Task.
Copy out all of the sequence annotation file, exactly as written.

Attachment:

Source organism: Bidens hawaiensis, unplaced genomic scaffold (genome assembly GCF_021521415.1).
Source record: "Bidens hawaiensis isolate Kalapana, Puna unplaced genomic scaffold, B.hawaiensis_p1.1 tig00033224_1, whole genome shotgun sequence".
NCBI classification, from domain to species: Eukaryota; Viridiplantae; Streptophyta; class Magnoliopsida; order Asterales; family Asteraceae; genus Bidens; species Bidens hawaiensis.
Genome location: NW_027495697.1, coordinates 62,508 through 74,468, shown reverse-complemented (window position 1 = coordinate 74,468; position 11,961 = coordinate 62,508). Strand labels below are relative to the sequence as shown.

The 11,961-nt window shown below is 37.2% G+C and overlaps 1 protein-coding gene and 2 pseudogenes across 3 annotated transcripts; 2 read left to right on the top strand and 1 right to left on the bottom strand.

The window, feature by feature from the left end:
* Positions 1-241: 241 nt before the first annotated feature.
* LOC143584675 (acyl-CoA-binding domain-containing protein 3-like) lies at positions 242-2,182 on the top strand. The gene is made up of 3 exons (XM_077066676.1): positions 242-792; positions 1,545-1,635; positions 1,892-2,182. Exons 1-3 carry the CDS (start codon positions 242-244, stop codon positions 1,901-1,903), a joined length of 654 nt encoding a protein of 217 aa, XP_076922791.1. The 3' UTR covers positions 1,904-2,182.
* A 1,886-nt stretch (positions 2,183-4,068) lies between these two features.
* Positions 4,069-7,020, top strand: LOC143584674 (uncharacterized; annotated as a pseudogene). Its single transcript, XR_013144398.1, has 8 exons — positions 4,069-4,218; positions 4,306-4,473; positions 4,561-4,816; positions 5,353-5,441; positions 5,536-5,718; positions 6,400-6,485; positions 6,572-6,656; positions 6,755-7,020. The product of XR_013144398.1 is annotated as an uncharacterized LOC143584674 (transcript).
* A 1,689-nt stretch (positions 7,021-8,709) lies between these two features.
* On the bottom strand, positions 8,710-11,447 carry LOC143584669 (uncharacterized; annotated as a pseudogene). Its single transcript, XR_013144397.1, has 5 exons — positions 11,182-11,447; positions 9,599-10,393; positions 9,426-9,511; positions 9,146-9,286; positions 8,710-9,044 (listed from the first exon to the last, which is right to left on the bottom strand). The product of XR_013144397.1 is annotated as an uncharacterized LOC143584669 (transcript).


Source organism: Bidens hawaiensis, unplaced genomic scaffold (genome assembly GCF_021521415.1).
Source record: "Bidens hawaiensis isolate Kalapana, Puna unplaced genomic scaffold, B.hawaiensis_p1.1 tig00033224_1, whole genome shotgun sequence".
NCBI classification, from domain to species: Eukaryota; Viridiplantae; Streptophyta; class Magnoliopsida; order Asterales; family Asteraceae; genus Bidens; species Bidens hawaiensis.
Genome location: NW_027495697.1, coordinates 62,508 through 74,468, shown reverse-complemented (window position 1 = coordinate 74,468; position 11,961 = coordinate 62,508). Strand labels below are relative to the sequence as shown.

The 11,961-nt window shown below is 37.2% G+C and overlaps 1 protein-coding gene and 2 pseudogenes across 3 annotated transcripts; 2 read left to right on the top strand and 1 right to left on the bottom strand.

The window, feature by feature from the left end:
* Positions 1-241: 241 nt before the first annotated feature.
* LOC143584675 (acyl-CoA-binding domain-containing protein 3-like) lies at positions 242-2,182 on the top strand. The gene is made up of 3 exons (XM_077066676.1): positions 242-792; positions 1,545-1,635; positions 1,892-2,182. Exons 1-3 carry the CDS (start codon positions 242-244, stop codon positions 1,901-1,903), a joined length of 654 nt encoding a protein of 217 aa, XP_076922791.1. The 3' UTR covers positions 1,904-2,182.
* A 1,886-nt stretch (positions 2,183-4,068) lies between these two features.
* Positions 4,069-7,020, top strand: LOC143584674 (uncharacterized; annotated as a pseudogene). Its single transcript, XR_013144398.1, has 8 exons — positions 4,069-4,218; positions 4,306-4,473; positions 4,561-4,816; positions 5,353-5,441; positions 5,536-5,718; positions 6,400-6,485; positions 6,572-6,656; positions 6,755-7,020. The product of XR_013144398.1 is annotated as an uncharacterized LOC143584674 (transcript).
* A 1,689-nt stretch (positions 7,021-8,709) lies between these two features.
* On the bottom strand, positions 8,710-11,447 carry LOC143584669 (uncharacterized; annotated as a pseudogene). Its single transcript, XR_013144397.1, has 5 exons — positions 11,182-11,447; positions 9,599-10,393; positions 9,426-9,511; positions 9,146-9,286; positions 8,710-9,044 (listed from the first exon to the last, which is right to left on the bottom strand). The product of XR_013144397.1 is annotated as an uncharacterized LOC143584669 (transcript).